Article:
• Have certain inherited disorders like Rett syndrome, Prader-Willi syndrome or congenital central hypoventilation syndrome.
  • Have treatment-emergent sleep apnea or hypoxemia.


What are the complications of central sleep apnea?

Central sleep apnea may do more than interrupt restful sleep. Your body goes through a lot when it must restart your breathing. Central sleep apnea means your body stops and starts breathing more often than usual. All that extra activity may damage your organs and blood vessels. Central sleep apnea may increase your risk of developing:

Diagnosis and Tests

How is central sleep apnea diagnosed?

Healthcare providers will ask about your symptoms and your medical history, including medical conditions that may cause central sleep apnea.

Your provider will recommend that you participate in a sleep study to check if you have central sleep apnea or obstructive sleep apnea. In a sleep study, you spend the night in a sleep laboratory so your care team can monitor and analyze different body system activities. For example, they’ll monitor and analyze your brain waves, your heartbeat and your breathing patterns.


How is central sleep apnea treated?

Healthcare providers treat central sleep apnea with positive air pressure (PAP) systems that prevent sleep apnea symptoms. PAP systems include:

  • Continuous positive air pressure (CPAP) machines.
  • Bilevel positive air pressure (BiPAP) machines.
  • Adaptive servo-ventilation (ASV) machines.

Your provider will explain which system is right for your situation.

Outlook / Prognosis

Can you live a long life with central sleep apnea?

Central sleep apnea doesn’t affect how long you’ll live.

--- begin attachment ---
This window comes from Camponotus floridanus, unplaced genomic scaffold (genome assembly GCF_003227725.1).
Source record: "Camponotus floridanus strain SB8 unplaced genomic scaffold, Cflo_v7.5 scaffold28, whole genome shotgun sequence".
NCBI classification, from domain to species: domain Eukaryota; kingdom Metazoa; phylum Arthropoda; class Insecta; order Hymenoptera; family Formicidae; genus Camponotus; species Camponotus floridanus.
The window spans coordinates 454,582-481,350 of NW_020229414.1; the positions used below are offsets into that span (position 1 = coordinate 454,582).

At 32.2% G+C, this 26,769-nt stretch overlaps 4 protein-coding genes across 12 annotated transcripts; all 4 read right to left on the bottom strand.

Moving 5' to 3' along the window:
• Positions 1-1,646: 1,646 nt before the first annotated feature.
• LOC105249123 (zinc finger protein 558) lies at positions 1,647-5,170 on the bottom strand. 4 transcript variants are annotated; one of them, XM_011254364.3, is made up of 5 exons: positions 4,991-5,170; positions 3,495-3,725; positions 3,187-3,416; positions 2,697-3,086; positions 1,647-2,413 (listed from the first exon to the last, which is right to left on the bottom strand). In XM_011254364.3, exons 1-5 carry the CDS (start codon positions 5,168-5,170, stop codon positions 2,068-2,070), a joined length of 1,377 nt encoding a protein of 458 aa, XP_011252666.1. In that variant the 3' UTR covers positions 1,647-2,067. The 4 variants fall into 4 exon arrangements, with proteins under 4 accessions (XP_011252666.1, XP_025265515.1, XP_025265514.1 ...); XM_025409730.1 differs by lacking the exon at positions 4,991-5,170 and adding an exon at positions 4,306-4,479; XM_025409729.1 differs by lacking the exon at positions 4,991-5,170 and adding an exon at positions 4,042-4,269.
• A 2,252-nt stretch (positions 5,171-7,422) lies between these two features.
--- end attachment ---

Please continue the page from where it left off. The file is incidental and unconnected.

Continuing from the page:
Living With

How do I take care of myself?

Central sleep apnea often is a complication of other conditions, and you should continue or seek treatment for those conditions.

If you have central sleep apnea, be sure to schedule regular check-ups with your provider. They’ll make sure your treatment is working and check for any complications. Your provider may recommend you have follow-up sleep studies.

What questions should I ask my healthcare provider?

You may want to ask the following questions:

  • How do you know I have central sleep apnea?
  • Which treatments do you recommend?
  • How long will I need treatment?
  • Will treatment cure central sleep apnea?

A note from Cleveland Clinic

If you have central sleep apnea (CSA), you may have restless nights where you wake up suddenly for no obvious reason. And you may have miserable days where you wake up feeling exhausted no matter how much you sleep.

You may have CSA because you have heart issues or another medical condition. There may be no specific reason why you have it. Regardless, central sleep apnea can affect your quality of life now and increase your risk of medical issues later. Healthcare providers have treatments to help manage central sleep apnea so you can have more peaceful nights and wake up feeling refreshed and ready to take on your day.

If you’re having sleep issues, talk to a healthcare provider. They’ll evaluate your situation and recommend treatments that are right for you.

Medically Reviewed

Last reviewed on 01/27/2024.